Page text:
"Entrepreneurship is the recognition of an opportunity to create value, and the process of acting on this opportunity, whether or not it involves the formation of a new entity."While concepts such as "innovation" and "risk taking" are usually associated with entrepreneurship, they are not necessary to define the term" (Schoof, 2006). There are several key elements of importance in this definition. The first is that the young entrepreneur recognises an opportunity to either add value to an existing process, or develop a new process that has intrinsic value.

The youth acts on this idea, making their dream a reality. The definition notes that there does not need to be a new entity created, but rather only entrepreneurial activity. This allows the definition to focus on the person as defining entrepreneurship rather than the business itself.

Additionally, when considering youth entrepreneurship, it is important to understand the various types of relevant entrepreneurship. Two are highlighted here as the most common types utilized and made available to youth. The first is economic entrepreneurship, which entails creation of enterprise for the private sector. It is characterized by wealth creation and the generation of profits.

The second type is social entrepreneurship, which is increasingly common in the world of business. While it is like economic entrepreneurship in that profits are created, it is distinct because these profits are a means to an end, contributing directly to a social cause. In both the types, Youth Business International (YBI) in a survey conducted in 2008, found that 30 percent of youth between 16-30 years have the potential to become entrepreneurs.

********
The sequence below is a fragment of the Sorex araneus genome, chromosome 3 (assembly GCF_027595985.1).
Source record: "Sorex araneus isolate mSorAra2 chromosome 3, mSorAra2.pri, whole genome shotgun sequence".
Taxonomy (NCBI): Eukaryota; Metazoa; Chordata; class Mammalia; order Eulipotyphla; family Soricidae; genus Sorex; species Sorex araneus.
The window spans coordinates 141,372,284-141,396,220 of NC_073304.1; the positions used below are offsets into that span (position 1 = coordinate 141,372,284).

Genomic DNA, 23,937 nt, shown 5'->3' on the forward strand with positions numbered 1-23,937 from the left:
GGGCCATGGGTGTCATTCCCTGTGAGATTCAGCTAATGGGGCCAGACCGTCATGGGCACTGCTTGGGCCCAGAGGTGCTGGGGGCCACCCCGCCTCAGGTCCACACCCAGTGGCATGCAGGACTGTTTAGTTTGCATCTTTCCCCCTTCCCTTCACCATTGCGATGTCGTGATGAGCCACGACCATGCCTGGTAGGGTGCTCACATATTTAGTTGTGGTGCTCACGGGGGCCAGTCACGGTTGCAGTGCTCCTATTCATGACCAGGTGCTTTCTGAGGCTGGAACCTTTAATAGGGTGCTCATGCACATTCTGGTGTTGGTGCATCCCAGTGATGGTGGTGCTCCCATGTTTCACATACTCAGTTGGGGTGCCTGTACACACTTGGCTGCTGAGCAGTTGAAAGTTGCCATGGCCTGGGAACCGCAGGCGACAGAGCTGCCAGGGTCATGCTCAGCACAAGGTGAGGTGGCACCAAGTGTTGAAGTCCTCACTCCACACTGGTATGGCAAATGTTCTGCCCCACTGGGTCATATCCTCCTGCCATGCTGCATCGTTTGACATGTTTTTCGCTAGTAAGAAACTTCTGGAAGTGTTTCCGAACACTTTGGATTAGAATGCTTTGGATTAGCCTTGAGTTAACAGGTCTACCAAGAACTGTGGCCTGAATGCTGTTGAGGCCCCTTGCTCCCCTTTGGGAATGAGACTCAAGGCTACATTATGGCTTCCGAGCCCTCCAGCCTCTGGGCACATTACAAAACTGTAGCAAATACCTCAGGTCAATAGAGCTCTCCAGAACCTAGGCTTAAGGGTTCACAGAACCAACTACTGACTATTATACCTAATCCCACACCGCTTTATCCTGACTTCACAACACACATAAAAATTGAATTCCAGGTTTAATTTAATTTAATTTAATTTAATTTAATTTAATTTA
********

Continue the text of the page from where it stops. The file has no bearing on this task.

Challenges for Youth Entrepreneurs : Youth entrepreneurship would be virtually impossible without the existence of motivational factors for youth. There are two types of motivation affecting the occurrence of youth entrepreneurship: necessity and opportunity. For the majority of youth in developing countries, entrepreneurial activity is driven by the economic necessity to provide income for themselves and their families.

Opportunity motivates individuals who have alternative options for employment, but choose to be self-employed. Youth attempting entrepreneurial activity have specific needs divergent from the general population. For example, youth do not often have collateral for a loan, making it difficult to obtain financing from an official institution. There are many barriers to youth entrepreneurship such as lack of entrepreneurial education, business support, regulatory framework conditions, social acceptance, and access to financing.

With all these challenges, it demands supports from the community, especially the attention of Social leaders. Any program is not only logistics, resources, and personnel: It is also social investment. Gobeli quotes an African proverb, "It takes a whole village to raise a child." This well-known expression has great meaning to youth entrepreneurship, as it reminds authorities to utilize the immense resources of the community at their fingertips. Gobeli also states that "communities cannot long survive if their young people fail to thrive and young people will fail without the support of their community." There is a mutually beneficial relationship that must exist between youth and their community.

Young adults also need a variety of relationships in order to develop holistically. They need their parents, peers, community leaders, role models, inspiration and personal support. The more relationships that they are exposed to, the more opportunities a young person has to learn about quality living. "It is never the activity of rascals that destroys the society, but always the inactivity of the good people."